Towards Teleoperation with Human-like Dynamics: Human Use of Elastic Tools

Manuel Aiple, André Schiele

Variable stiffness actuators undergo lower peak force in contacts compared to their rigid counterparts, and are thus safer for human-robot interaction. Furthermore, they can store energy in their elastic element and can release it later to achieve human-like dynamic movements. However, it is not clear how to integrate them in teleoperator systems so that they can be controlled intuitively by a human. We performed an experiment to study human use of elastic tools to determine how a teleoperator system with an elastic slave would need to be designed. For this, we had 13 untrained participants hammer with an elastic tool under different stiffness conditions, asking them to try to find the best timing for a backward-forward swing motion in order to achieve the strongest impact. We found that the participants generally executed the task efficiently after a few trials and they converged to very similar solutions. The stiffness influenced the performance slightly, a stiffness between 2.3 Nm/rad and 4.1 Nm/rad showing the best results. We conclude that humans intuitively know how to efficiently use elastic tools for hammering type tasks. This could facilitate the control of teleoperator systems with elastic slave manipulators for tasks requiring explosive movements like hammering.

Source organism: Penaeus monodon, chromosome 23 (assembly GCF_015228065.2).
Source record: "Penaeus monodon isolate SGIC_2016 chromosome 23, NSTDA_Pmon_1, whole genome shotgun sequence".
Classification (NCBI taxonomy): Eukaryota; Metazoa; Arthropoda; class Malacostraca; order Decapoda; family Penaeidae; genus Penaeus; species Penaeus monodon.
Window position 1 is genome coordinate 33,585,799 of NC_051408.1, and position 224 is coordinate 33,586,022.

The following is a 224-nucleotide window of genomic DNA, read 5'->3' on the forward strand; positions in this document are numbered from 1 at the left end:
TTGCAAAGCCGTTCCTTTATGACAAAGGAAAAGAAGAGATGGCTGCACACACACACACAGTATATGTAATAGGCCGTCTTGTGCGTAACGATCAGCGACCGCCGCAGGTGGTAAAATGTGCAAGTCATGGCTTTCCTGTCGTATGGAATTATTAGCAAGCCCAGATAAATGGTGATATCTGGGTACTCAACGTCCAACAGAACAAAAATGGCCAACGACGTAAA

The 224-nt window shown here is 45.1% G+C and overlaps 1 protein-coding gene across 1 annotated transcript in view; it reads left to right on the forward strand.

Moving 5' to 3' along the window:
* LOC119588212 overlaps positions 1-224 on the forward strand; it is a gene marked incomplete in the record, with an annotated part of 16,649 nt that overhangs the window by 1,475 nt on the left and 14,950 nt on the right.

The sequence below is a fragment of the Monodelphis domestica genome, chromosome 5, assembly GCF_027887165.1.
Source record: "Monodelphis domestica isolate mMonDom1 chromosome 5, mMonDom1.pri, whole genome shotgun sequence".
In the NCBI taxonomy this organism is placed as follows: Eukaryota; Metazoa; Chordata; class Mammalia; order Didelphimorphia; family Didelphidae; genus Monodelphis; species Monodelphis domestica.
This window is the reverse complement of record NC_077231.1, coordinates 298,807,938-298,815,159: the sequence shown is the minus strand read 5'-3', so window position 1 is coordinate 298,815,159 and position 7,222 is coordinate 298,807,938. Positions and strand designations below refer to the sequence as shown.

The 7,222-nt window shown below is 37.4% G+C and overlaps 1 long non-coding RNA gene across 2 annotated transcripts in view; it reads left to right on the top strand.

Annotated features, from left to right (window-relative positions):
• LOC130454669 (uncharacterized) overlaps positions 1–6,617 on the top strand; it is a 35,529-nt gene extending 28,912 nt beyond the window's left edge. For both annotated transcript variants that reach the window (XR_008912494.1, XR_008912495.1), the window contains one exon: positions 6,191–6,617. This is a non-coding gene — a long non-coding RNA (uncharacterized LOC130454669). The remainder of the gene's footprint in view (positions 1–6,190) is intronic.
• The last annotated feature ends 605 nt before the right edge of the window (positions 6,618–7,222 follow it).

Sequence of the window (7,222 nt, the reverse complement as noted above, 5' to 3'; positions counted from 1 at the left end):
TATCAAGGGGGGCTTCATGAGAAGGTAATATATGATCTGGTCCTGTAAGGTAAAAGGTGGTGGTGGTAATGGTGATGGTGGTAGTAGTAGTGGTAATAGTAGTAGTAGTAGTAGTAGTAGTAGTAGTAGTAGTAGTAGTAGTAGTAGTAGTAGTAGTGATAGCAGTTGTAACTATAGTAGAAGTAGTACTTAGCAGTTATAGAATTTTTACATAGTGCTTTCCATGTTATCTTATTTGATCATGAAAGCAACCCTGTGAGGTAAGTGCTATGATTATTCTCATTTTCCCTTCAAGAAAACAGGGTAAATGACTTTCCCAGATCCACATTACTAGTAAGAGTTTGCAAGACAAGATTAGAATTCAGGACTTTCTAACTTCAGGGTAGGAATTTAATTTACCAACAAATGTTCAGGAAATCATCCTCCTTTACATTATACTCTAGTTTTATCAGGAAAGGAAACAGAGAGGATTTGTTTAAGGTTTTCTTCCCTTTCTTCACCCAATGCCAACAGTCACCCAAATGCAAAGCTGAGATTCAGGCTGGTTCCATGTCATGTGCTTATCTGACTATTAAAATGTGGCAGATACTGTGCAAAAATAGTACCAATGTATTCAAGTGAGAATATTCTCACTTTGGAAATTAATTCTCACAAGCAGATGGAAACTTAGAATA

Knowledge Graph



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